Mortgage on Completed Home
When a purchaser requires financing for a completed home, the bank will engage a valuer to estimate the market value of the property to assist the bank in determining how much to lend.
Over the life of a property, homeowners may seek additional financing for home improvements and the lender will usually require an updated valuation to be prepared to assess the current market value and the impact of the intended improvements.
As their means change, homeowners may also choose to seek to refinance their property. This could either be with the existing or an alternative lender and in both cases a re-valuation will likely be required.
Non-Belonger Land Holding Licence Application
Non-Belongers acquiring either land or a completed home in the BVI are required to obtain a Non-Belonger Land Holding Licence before they can close on their purchaser. Amongst the documents that must be provided to the Ministry of Natural Resources is a valuation of the property being acquired.
All private sector property transactions in the BVI are subject to stamp duty at the time of registration in Land Registry.
Stamp duty is calculated at the rate of 4.0% for Belongers or 12.0% for Non-Belongers. The duty is charged on the consideration paid or the market value of the real property, whichever is the greater. Stamp Duty is collected by Inland Revenue, who will require property purchasers to present a market valuation of the property along with a copy of the executed Transfer Deed.
Every person who owned a home in the BVI in September 2017 following the passage of Hurricanes Irma and Maria will require little persuasion on the importance of having adequate property insurance. Where a homeowner carries a mortgage, the lender will almost always require the homeowner to carry property insurance.
Banks and insurance companies will commonly require an insurance valuation to be prepared to ensure that the coverage of the insurance policy is adequate.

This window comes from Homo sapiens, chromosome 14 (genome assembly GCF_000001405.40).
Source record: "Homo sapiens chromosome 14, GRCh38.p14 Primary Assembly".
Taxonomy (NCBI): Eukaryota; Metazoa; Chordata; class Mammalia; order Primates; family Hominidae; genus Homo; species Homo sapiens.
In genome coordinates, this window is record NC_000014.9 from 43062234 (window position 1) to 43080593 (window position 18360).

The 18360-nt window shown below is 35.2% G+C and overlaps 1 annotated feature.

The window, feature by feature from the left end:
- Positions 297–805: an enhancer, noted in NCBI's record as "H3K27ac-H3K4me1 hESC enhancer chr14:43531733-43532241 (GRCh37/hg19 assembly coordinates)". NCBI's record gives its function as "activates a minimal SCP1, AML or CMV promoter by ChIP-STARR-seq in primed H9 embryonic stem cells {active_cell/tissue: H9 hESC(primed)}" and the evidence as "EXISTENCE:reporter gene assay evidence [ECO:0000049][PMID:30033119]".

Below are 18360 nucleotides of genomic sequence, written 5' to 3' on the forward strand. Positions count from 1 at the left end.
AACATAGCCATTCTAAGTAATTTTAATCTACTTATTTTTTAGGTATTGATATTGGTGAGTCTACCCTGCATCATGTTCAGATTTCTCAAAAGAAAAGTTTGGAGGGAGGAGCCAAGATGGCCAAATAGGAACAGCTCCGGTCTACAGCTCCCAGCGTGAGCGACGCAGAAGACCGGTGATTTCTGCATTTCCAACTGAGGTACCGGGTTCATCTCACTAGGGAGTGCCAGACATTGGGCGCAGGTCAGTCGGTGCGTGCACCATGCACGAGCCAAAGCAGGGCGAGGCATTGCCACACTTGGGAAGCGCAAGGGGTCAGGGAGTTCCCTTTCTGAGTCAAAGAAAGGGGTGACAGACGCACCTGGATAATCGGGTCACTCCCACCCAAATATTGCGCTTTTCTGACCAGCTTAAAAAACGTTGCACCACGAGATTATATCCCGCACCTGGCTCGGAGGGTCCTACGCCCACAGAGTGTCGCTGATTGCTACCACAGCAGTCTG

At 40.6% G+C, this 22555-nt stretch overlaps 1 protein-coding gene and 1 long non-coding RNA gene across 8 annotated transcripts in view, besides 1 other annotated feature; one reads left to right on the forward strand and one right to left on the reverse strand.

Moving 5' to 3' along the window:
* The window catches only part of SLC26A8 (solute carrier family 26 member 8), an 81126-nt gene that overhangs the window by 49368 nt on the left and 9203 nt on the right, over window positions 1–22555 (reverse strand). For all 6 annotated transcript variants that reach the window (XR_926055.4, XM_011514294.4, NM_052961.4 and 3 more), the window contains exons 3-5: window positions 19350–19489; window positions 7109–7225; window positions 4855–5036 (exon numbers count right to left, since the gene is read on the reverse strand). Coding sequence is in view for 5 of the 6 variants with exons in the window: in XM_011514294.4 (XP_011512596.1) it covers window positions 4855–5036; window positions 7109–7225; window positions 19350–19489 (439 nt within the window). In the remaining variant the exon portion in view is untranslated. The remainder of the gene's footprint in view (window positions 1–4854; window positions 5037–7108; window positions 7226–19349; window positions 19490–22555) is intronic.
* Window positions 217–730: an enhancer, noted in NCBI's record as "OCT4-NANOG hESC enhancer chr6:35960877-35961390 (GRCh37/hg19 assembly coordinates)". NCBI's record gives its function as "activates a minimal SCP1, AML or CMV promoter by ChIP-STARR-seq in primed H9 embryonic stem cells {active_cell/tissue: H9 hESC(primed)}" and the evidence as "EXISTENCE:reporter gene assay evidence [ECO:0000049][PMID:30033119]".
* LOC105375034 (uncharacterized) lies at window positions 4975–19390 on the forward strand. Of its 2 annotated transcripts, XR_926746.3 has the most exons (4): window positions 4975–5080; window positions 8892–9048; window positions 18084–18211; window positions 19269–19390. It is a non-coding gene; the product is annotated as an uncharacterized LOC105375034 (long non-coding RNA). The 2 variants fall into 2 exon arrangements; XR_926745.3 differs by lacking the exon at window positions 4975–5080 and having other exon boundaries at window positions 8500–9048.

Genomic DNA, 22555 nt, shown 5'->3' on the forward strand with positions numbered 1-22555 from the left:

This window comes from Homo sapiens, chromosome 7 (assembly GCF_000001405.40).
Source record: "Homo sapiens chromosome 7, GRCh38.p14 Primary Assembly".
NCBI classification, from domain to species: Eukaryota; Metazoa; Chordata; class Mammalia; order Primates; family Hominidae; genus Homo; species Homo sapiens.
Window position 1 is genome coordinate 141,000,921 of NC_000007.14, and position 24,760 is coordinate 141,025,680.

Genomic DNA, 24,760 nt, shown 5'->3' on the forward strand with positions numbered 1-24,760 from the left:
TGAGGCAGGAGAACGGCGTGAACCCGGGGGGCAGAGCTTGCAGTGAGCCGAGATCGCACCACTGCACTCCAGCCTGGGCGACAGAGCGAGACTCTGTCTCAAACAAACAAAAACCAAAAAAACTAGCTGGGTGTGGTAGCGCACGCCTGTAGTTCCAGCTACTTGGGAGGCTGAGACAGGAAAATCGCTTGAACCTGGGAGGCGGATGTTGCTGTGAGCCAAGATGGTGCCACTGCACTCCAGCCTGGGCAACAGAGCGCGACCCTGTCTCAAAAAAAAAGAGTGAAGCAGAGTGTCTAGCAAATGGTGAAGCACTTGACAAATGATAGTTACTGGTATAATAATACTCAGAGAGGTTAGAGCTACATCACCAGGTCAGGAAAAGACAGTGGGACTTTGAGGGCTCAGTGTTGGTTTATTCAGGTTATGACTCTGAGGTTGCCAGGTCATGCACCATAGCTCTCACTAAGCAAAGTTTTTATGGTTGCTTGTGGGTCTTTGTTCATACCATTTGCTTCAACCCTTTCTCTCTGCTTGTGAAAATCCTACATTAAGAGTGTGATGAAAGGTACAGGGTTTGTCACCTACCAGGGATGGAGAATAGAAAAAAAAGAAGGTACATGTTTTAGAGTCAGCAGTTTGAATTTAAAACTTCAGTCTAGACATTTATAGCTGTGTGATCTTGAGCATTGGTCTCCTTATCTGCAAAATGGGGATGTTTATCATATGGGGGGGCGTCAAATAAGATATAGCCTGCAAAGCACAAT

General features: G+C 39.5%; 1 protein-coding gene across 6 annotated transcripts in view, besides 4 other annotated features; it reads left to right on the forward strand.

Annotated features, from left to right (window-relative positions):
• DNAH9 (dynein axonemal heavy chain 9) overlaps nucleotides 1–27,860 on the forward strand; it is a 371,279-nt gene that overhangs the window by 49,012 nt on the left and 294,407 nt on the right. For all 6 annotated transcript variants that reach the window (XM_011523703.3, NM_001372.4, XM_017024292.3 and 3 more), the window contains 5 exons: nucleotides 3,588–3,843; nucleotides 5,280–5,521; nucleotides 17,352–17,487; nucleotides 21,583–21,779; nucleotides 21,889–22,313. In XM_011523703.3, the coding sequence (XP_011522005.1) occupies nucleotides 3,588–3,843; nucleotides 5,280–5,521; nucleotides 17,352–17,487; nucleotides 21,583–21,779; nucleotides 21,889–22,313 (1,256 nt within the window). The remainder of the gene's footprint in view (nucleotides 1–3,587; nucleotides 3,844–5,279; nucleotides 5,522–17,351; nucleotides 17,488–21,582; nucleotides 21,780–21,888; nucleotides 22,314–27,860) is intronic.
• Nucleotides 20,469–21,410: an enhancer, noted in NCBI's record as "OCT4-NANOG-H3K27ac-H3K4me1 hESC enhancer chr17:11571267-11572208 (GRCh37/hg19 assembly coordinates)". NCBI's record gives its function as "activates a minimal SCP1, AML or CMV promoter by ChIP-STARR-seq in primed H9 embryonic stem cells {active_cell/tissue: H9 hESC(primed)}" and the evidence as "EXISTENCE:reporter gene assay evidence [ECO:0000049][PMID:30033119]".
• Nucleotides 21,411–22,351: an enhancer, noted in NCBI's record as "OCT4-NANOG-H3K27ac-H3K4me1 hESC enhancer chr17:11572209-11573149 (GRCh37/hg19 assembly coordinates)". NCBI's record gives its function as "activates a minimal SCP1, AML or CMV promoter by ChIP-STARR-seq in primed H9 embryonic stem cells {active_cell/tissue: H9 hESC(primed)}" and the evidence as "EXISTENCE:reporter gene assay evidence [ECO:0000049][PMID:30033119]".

Valuations prepared for insurance purposes are not concerned with the market value of the property. Instead, they focus on the cost of rebuilding the property. This is because the basis of property insurance settlement is the cost of reinstating a property in the event that it is damaged by an insured risk. The most common risks in this region being fire, hurricane and earthquake.
Before the storms of September 2017 it was quite common practise to base insurance coverage on either the market value of the property or the mortgage amount. As some homeowners discovered, using either of these measures can result in either under or over insurance as neither of these figures represent the cost of rebuilding which is the correct basis for insurance.
Smiths Gore BVI Limited has a team of qualified and experienced valuers/appraisers with more than 50 years of experience in the British Virgin Islands and the Caribbean. Our clients include commercial banks, insurance companies, Government, Statutory Bodies and the private sector.
Visit Smiths Gore BVI Limited at Britannic Hall, 150 Main Street, Road Town Tortola or visit the website at ww.smithsgore.com or give us a call on 1-284-494-2446 to discuss your valuation/appraisal needs.
Smiths Gore provides detailed market research and analysis of legal title that are fundamental to establishing market values in the Caribbean.
Archibald C Christian
Archibald Christian specializes in the valuation of single and multi-family residential properties, apartments and vacant land.
Abdool I Sattaur MRICS MICE MCInstCES CBuildE M ASCE
Abdool Sattaur is qualified as a Chartered Civil Engineer and Chartered Surveyor, providing valuation, construction management, analysis and consulting services for residential and commercial real estate.
Edward Childs MRICS
Edward Childs specializes in development consulting and commercial valuations.
Anthony J C Campbell FRICS
Anthony Campbell undertakes commercial valuations in the BVI and Eastern Caribbean with emphasis on the resort sector.